FIG. 1 is schematic perspective front view of one embodiment of a portable evaporative cooler. FIG. 2 is schematic perspective rear view of the portable evaporative cooler shown in FIG. 1. The figures will be described in conjunction with each other and items are similarly numbered. One evaporative cooler is described in U.S. Pat. No. 6,223,548 and is incorporated herein by reference. It should also be realized that the exemplary evaporative cooler shown herein can be modified in many respects and is representative of a portable evaporative cooler limited only by the claims contained herein.
An evaporative cooler 2 can include a case 4, a water container 6, one or more fans 8, 10 mounted in the case, and one or more cooling pads 20, 22. The case is typically formed of an outer thin shell which provides an interior volume for mounting components of the evaporative cooler 2. In one embodiment, the case 4 and the water container 6 are integral. They can be formed as an integral structure in, for example, a mold. The case can be relatively narrow and still allow air flow to pass across the cooling pads in a somewhat distributed manner.
In one embodiment, the case 4 can form a rectangle, although it is to be understood that other geometric shapes can be formed, such as squares, circles, ellipses, and other polygons. The case 4 can be formed of a corrosion resistant material such as a plastic. Without limitation and merely for exemplary purposes, such plastics can include PVC, polypropylene, polyurethane, and other structural materials. Furthermore, metals and nonmetals can be used to form the case 4. The water container is a leak-resistant, relatively thin shell which forms an internal volume in which the water can be temporarily stored. The water container 6 can be made of similar materials as the case 4.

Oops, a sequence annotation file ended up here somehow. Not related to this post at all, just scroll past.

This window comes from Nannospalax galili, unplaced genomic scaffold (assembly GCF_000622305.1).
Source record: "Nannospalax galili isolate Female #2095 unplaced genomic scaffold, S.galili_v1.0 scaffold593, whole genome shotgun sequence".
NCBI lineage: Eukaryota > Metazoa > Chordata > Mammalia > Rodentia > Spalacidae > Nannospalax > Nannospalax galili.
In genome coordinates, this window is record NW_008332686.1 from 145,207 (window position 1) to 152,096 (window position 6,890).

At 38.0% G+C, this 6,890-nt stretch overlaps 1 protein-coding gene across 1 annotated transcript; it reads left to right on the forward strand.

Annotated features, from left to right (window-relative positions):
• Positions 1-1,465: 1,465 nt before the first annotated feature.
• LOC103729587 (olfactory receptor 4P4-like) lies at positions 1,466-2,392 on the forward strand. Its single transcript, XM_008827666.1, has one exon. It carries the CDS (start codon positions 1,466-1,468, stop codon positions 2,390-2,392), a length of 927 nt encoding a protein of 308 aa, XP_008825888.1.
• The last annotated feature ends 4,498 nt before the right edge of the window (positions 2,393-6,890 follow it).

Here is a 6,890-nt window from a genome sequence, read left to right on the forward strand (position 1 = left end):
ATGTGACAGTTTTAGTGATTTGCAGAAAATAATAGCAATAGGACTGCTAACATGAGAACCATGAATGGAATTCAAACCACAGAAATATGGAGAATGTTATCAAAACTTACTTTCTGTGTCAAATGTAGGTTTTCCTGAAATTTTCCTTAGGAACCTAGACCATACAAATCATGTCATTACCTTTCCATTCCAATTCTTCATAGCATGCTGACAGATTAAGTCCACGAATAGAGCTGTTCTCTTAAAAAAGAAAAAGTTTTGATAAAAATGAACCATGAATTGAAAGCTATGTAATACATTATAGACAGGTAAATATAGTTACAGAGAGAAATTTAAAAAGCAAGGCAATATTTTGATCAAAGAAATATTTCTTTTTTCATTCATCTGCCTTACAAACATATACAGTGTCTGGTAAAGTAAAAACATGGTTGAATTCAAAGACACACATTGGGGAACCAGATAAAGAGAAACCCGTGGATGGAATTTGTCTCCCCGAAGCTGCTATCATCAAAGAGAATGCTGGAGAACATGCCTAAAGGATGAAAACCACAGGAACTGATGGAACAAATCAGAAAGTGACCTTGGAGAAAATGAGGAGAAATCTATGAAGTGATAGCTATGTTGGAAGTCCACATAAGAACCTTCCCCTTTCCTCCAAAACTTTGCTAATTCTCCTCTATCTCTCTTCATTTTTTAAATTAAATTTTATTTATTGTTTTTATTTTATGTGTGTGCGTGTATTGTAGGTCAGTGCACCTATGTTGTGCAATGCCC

In at least one embodiment, the water container 6 is disposed below the case 4. Generally, the cooling fluid is a water. For the purposes herein, “water” will be referred to generically to include any cooling fluid that is used in an evaporative cooler. A pump 11 can be disposed adjacent or in the water container for pumping the water throughout the cooling pads 20, 22.
The evaporative cooler can use one or more fans 8, 10 to move air through the cooler. The fan can include metallic or nonmetallic fan blades. Uniquely, for an evaporative cooler, the fan can be relatively small, such as less than about 6 inches in diameter, although other sizes may be suitable.
One or more screens may be coupled to the case 4 adjacent the fans 8, 10. For example, a screen 24 or other protector may be used to shield the fan 8 from objects and for the safety of the operator. Similarly, a screen 26 or other protector can be used for the fan 10.